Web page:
Whisky Magazine Issue 57
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Jim White goes to some pretty out there places,both in his mind and in the American Deep South. Lew Guthrie III walks the line between good and evil
American troubadour Jim White isn't so much a new country singer as its beat poet. His landscape is the great American south, the forgotten parts of America made up of one pump gas station and two store towns. Places where white picket fence churches stand guard over an impoverished people who survive on the breadline clinging to pick and mix employment and petty crime to survive.
Jim White feels at home here and when he travels his concerts are laden with anecdotes that are wry, humorous and underpinned with pride. His language can be as harsh as the places and people he is describing, but he is nonjudgmental and his work provides a graphic snapshot of a culture that is surviving through defiance and sheer guts.
Jim White doesn't sing about whiskey but his music is soaked in bourbon. His Leonard Cohen-like halfspoken languid vocal style and his earthy, ethereal and off-kilter music is tailormade for sipping a quality bourbon to.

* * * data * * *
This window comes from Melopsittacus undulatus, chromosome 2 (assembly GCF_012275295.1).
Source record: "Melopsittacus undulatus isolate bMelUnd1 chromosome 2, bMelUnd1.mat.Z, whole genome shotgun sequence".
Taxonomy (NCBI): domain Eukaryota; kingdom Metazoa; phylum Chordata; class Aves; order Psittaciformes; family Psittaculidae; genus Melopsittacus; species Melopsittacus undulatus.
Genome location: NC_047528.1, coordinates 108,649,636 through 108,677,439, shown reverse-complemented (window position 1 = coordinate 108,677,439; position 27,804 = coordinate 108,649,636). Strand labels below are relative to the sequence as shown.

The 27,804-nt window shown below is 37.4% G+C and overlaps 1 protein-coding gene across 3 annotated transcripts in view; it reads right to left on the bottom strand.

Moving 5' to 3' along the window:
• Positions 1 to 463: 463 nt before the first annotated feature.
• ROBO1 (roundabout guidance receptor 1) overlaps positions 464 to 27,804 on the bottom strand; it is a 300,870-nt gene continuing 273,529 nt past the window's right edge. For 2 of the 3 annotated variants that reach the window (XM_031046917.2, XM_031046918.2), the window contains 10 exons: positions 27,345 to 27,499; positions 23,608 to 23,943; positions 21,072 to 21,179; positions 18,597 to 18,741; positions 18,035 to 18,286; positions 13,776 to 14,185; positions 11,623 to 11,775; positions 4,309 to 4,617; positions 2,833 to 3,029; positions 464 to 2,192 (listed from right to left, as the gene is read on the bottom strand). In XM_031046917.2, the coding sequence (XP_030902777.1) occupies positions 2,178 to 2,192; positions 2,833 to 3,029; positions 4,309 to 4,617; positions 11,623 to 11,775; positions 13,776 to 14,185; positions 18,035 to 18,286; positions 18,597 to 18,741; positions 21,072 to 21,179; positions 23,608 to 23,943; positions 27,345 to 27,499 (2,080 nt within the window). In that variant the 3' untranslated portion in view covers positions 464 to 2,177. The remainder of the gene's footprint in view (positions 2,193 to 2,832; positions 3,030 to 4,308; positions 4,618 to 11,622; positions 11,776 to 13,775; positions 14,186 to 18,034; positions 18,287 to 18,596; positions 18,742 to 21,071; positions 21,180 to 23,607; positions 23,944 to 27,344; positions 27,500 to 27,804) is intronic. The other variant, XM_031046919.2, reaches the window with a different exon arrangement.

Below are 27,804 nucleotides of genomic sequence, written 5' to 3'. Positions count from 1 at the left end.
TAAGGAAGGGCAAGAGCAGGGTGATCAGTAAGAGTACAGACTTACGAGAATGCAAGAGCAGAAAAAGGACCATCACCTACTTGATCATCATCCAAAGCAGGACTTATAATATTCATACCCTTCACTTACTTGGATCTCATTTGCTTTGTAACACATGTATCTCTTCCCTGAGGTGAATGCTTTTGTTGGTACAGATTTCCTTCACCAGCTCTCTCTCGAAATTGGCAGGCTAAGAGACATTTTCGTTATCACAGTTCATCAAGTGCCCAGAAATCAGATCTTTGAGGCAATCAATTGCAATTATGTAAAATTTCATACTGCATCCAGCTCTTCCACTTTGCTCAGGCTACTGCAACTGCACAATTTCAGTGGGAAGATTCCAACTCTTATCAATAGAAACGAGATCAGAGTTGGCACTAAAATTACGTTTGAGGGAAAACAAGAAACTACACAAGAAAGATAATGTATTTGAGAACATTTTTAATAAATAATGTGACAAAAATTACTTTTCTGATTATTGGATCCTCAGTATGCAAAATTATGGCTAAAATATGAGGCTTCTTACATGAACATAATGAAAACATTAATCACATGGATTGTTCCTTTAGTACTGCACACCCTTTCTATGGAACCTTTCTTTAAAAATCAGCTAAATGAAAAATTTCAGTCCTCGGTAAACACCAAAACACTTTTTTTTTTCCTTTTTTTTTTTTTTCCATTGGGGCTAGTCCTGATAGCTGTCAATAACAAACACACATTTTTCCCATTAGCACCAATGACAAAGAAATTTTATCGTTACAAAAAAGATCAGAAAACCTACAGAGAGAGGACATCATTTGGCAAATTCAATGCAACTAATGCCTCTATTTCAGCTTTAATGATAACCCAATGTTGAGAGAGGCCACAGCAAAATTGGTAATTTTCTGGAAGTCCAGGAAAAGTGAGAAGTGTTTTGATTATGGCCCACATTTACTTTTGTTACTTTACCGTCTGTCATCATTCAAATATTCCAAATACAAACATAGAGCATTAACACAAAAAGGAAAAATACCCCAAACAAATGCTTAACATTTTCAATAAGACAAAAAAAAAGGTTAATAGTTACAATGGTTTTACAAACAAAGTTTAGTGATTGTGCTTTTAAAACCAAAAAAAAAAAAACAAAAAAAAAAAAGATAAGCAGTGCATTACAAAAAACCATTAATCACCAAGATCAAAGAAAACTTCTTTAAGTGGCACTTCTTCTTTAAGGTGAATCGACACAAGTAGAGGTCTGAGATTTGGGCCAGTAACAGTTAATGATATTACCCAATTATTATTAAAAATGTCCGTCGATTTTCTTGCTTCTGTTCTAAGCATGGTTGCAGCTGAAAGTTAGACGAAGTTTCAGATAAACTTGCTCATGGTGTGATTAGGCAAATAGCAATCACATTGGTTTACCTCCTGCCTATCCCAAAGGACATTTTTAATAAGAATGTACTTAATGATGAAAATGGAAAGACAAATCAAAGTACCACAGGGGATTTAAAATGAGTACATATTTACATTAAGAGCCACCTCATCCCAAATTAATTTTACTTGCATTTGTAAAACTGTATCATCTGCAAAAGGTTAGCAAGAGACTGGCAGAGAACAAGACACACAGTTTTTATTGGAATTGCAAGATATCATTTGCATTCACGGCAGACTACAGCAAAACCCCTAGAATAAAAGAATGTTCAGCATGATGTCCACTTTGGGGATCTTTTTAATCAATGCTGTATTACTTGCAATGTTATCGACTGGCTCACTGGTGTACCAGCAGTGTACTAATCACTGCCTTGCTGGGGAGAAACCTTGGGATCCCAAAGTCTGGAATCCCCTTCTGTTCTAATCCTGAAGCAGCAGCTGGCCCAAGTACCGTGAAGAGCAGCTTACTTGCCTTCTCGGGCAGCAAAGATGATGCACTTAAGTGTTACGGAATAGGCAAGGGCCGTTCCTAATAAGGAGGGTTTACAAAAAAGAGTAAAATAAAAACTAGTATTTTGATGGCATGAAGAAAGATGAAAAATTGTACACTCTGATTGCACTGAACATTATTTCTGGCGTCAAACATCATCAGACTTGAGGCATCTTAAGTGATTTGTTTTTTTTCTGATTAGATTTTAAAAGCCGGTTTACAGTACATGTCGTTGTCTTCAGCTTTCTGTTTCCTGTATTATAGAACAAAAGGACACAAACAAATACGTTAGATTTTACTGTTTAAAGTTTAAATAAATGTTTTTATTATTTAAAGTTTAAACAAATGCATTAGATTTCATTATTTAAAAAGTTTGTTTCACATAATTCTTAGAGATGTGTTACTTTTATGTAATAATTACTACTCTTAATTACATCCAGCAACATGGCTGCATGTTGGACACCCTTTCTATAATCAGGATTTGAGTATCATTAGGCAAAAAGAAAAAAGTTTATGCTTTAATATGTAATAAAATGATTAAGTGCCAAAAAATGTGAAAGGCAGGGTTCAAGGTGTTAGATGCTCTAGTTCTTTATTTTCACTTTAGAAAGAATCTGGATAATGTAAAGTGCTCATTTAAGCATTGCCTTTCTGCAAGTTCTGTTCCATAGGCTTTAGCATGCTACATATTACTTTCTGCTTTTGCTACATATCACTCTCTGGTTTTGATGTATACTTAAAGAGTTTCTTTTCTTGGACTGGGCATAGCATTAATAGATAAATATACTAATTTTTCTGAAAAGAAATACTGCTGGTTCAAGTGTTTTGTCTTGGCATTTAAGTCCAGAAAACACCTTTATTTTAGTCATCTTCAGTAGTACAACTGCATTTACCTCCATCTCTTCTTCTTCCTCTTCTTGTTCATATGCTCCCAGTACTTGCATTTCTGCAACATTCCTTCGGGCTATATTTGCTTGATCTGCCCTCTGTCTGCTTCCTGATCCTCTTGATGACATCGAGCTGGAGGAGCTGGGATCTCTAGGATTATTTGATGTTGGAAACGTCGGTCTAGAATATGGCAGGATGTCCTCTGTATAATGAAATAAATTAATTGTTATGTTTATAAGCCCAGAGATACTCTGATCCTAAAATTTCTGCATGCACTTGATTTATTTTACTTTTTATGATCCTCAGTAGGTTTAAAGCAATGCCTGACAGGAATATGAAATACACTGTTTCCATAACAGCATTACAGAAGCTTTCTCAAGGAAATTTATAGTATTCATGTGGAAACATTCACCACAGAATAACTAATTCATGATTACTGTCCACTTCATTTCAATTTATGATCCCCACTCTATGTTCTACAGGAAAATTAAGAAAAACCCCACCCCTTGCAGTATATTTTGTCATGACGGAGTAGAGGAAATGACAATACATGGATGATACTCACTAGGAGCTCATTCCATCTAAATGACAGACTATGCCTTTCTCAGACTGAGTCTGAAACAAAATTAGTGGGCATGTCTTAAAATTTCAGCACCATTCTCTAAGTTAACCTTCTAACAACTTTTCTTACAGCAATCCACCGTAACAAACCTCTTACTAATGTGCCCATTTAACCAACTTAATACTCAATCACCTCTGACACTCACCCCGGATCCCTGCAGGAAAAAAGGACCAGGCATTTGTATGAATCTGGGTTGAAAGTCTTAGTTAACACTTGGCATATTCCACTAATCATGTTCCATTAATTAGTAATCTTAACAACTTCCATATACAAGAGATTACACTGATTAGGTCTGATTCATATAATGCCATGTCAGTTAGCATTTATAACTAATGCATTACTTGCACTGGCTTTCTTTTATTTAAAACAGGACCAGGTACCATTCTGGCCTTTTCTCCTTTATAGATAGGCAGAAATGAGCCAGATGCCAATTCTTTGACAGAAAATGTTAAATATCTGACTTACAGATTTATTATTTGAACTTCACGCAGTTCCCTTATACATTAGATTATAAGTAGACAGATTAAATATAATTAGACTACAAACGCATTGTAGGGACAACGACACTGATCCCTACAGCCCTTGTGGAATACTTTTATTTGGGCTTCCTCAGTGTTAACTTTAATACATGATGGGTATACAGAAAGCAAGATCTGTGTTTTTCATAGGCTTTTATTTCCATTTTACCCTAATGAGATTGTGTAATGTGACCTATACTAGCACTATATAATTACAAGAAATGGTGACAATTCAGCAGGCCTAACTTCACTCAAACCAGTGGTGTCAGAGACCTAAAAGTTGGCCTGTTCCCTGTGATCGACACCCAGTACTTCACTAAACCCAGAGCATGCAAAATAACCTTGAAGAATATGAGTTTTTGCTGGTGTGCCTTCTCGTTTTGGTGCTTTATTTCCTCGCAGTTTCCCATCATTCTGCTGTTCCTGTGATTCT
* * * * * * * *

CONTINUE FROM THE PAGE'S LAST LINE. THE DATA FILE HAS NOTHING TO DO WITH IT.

White made his name with the truly weird but quite wonderful Wrong Eyed Jesus, an album that comes accompanied by an essay on the sleeve of how a teenage Jim White was given a lift by a predatory homosexual. Trapped in his car all White could think about was a statue of Jesus he had seen at the local church, with entirely inappropriate eyes.
So he started screaming ‘wrong-eyed Jesus' at his assailant until the stoned driver could stand it no more and threw the hysterical child from his car.
Strange stuff but a suitable metaphor for the many co...